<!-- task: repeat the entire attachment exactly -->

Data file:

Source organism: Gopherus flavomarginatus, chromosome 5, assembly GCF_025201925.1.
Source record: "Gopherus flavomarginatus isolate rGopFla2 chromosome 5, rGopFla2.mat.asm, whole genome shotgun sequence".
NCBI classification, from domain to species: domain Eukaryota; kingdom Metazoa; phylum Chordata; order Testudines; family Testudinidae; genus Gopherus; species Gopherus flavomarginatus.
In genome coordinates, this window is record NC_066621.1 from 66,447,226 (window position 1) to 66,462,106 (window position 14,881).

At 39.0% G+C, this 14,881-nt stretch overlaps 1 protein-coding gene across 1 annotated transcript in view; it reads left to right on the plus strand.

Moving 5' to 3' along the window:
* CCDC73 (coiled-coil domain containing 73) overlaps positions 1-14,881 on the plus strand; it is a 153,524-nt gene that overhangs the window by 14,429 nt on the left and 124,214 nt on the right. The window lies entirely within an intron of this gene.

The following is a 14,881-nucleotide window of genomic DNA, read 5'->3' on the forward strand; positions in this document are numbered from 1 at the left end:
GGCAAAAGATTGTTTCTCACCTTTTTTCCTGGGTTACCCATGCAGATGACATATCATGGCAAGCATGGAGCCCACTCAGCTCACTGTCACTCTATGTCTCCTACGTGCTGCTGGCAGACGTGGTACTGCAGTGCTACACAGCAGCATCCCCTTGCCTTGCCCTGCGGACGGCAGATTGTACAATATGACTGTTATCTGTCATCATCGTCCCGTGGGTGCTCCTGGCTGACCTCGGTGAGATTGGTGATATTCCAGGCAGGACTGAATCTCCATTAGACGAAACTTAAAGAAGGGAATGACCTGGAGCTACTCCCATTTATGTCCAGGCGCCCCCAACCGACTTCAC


Source organism: Gopherus flavomarginatus, chromosome 5, assembly GCF_025201925.1.
Source record: "Gopherus flavomarginatus isolate rGopFla2 chromosome 5, rGopFla2.mat.asm, whole genome shotgun sequence".
NCBI classification, from domain to species: domain Eukaryota; kingdom Metazoa; phylum Chordata; order Testudines; family Testudinidae; genus Gopherus; species Gopherus flavomarginatus.
In genome coordinates, this window is record NC_066621.1 from 66,447,226 (window position 1) to 66,462,106 (window position 14,881).

At 39.0% G+C, this 14,881-nt stretch overlaps 1 protein-coding gene across 1 annotated transcript in view; it reads left to right on the plus strand.

Moving 5' to 3' along the window:
* CCDC73 (coiled-coil domain containing 73) overlaps positions 1-14,881 on the plus strand; it is a 153,524-nt gene that overhangs the window by 14,429 nt on the left and 124,214 nt on the right. The window lies entirely within an intron of this gene.

The following is a 14,881-nucleotide window of genomic DNA, read 5'->3' on the forward strand; positions in this document are numbered from 1 at the left end:
GGCAAAAGATTGTTTCTCACCTTTTTTCCTGGGTTACCCATGCAGATGACATATCATGGCAAGCATGGAGCCCACTCAGCTCACTGTCACTCTATGTCTCCTACGTGCTGCTGGCAGACGTGGTACTGCAGTGCTACACAGCAGCATCCCCTTGCCTTGCCCTGCGGACGGCAGATTGTACAATATGACTGTTATCTGTCATCATCGTCCCGTGGGTGCTCCTGGCTGACCTCGGTGAGATTGGTGATATTCCAGGCAGGACTGAATCTCCATTAGACGAAACTTAAAGAAGGGAATGACCTGGAGCTACTCCCATTTATGTCCAGGCGCCCCCAACCGACTTCAC